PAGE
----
Amazon’s game-changing grocery device
Scan a product in your own home for easy delivery? Dash could force retailers and manufacturers to rethink how they sell to consumers.
Amid Amazon’s recent announcement of its increased product selection (a million new SKUs across categories such as beauty, health and dry grocery) you’d be forgiven if you missed the news of Amazon’s next big digital play into the grocery business.
Launched in early April, Amazon’s Dash is a new wand-like technology that clips to your fridge. The voice-activated stick is synched with your mobile devices or digital Amazon account, allowing you to say a product name (say, Honey Nut Cheerios) to be added to your virtual shopping cart. The device can also scan existing product bar codes, adding that particular brand to your list. Click “check out,” and you’re done.
The device is only available for current Amazon Fresh customers (for free, but by invitation only at this point), the perishable food delivery service currently available in L.A. and Seattle, meaning here in Canada, grocers can breathe a sigh of relief. But, Jason Dubroy, managing partner, Shopper DDB, warns that retailers and manufacturers north of the border should start to brace themselves for how this technology may change the shopping landscape.
“The easier you make something, the more apt people are to try it,” he says. “And if you think about all the innovations Amazon’s brought to the table in the past and how it’s changed shopping behaviour – [such as] the one-click ordering principle, the wishlist, product recommendations – then this could be a game changer.”
For retailers comfortable that their fresh produce will still draw consumers into stores, Dubroy cautions that as it becomes more accessible, consumers will start to migrate online for their groceries. A device like Dash could make it ever easier. In the U.K., he says 40% of consumers already purchase their groceries online. In Canada, startups and smaller grocery chains have already begun to train customers about the ease of digital grocery shopping.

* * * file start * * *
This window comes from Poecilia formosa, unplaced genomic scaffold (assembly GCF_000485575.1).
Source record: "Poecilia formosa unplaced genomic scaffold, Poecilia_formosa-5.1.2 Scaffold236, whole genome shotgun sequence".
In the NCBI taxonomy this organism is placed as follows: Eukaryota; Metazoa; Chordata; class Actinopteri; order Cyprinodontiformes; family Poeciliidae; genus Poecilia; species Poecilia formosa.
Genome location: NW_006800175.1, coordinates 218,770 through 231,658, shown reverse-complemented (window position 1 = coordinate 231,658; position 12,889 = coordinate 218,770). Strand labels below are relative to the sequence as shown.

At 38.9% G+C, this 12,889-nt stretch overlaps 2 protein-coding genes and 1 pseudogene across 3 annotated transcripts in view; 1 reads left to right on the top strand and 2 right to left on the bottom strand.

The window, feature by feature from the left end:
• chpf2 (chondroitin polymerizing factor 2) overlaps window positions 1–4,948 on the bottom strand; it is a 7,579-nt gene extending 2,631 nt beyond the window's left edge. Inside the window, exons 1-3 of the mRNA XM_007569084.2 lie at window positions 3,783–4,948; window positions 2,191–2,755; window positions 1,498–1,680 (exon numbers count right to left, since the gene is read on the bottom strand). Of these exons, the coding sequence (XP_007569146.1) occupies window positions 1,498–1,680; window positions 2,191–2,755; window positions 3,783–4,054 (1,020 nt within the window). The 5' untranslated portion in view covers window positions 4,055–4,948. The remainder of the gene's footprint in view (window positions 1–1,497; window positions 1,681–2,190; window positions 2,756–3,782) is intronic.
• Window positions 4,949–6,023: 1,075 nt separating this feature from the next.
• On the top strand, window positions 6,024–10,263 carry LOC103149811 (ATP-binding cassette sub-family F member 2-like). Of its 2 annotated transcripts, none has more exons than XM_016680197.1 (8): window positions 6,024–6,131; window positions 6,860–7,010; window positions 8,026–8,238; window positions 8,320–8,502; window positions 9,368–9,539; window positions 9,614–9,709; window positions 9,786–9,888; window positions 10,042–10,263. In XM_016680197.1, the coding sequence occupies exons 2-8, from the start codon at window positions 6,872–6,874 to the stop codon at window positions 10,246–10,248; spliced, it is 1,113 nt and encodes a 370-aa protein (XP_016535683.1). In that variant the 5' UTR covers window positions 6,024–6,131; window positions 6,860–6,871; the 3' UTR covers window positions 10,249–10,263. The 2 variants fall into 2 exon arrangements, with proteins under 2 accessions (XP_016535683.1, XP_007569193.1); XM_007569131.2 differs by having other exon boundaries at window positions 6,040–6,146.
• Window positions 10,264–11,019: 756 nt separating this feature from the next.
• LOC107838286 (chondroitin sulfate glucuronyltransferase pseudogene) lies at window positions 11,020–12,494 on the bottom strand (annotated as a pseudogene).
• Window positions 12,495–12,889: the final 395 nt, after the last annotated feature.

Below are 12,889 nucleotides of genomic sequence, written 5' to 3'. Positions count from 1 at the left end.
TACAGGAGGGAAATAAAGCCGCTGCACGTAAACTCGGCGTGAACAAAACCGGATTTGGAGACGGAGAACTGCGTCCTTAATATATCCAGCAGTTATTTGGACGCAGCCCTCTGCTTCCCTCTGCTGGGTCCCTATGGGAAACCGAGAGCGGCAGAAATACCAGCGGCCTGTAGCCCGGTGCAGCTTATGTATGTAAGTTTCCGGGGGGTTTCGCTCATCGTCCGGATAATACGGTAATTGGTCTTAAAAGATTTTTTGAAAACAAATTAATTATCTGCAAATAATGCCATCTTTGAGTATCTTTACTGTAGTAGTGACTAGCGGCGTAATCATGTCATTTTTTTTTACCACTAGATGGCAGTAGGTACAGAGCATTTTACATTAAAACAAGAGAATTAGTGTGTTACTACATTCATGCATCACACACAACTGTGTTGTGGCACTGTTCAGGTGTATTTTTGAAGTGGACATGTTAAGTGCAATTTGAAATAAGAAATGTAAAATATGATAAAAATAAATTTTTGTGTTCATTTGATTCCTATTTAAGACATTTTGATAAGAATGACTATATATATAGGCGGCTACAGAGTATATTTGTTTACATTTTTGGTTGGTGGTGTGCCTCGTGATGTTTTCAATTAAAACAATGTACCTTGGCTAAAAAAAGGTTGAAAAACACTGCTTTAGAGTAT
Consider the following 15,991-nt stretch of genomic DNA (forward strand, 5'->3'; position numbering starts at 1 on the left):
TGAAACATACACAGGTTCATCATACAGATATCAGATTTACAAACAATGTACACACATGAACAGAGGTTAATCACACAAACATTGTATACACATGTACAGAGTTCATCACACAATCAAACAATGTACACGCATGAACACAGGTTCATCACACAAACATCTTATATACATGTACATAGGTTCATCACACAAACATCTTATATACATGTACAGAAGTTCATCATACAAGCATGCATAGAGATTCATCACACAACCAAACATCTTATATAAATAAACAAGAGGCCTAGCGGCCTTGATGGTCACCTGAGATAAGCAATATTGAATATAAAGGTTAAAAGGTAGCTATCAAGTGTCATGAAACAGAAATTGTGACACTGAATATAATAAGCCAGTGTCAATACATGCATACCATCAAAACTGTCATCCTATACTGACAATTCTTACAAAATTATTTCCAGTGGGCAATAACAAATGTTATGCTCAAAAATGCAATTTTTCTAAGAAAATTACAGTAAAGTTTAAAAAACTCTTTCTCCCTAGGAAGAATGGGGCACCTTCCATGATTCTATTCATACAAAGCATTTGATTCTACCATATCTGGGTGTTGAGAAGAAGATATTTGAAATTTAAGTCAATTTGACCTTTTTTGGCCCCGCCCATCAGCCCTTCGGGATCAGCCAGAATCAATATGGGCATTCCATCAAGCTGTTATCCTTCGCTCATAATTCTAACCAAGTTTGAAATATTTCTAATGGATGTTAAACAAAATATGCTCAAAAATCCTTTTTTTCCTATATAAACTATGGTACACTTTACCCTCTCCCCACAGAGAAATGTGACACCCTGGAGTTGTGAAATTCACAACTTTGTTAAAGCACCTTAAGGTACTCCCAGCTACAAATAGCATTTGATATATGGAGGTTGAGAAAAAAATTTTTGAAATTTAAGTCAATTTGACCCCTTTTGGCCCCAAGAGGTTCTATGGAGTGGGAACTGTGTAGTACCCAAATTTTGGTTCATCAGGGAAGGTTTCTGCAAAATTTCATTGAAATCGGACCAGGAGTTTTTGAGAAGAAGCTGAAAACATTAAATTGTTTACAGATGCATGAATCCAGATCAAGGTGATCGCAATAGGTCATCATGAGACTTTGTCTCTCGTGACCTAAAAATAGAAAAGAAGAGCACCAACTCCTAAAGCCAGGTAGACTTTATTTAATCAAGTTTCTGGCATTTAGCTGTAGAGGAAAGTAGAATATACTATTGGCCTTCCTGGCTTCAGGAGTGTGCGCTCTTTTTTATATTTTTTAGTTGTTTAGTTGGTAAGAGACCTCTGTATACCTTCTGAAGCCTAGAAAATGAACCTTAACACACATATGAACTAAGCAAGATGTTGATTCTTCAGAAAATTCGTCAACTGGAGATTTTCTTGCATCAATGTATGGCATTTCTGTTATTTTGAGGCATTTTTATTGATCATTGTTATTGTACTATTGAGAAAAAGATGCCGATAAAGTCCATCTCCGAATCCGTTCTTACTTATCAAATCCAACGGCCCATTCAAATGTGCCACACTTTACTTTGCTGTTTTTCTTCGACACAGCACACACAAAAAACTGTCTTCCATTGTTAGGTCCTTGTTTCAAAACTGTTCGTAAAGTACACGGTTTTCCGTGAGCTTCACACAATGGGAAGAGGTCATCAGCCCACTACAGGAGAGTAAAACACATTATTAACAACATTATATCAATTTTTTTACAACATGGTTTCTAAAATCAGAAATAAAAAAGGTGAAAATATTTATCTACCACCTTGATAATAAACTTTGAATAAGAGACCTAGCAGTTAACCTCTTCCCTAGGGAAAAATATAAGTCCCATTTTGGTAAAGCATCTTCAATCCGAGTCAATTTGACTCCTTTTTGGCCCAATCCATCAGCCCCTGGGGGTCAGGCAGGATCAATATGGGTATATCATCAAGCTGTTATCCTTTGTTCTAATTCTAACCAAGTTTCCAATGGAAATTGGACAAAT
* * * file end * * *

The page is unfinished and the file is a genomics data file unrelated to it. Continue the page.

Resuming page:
For manufacturers, Dash could force them to rethink their marketing strategies for a more omni-channel approach – how you choose a product in store versus online is different. And, a device like this could make it even harder to get new customers: how do you convince someone to buy a new product when all they have to do is scan their tried-and-true brand and they’re done?
Digital grocery shopping is still in its infancy here in Canada, so retailers don’t have to worry about the Amazon effect just yet. However, Amazon has announced plans to roll Fresh out globally and media reports have circulated that it may be coming to Canada this year. And with the increased product selection, dry grocery items may become the staple of Amazon purchases, chipping away at bricks-and-mortar’s share.
Canadian retailers haven’t been inactive in the digital grocery space, however. Longo’s Grocery Gateway has been in the grocery delivery business for a few years now, and last month, Metro rolled out an update to its phone app allowing consumers to scan a bar code at home to automatically add an item to their shopping list (though, the consumer still has to head to stores to pick it up), while Loblaw has been exploring options to allows consumers to buy online and pick up groceries in stores, with a pilot rolling out later this year to test online grocery pick-up at two stores.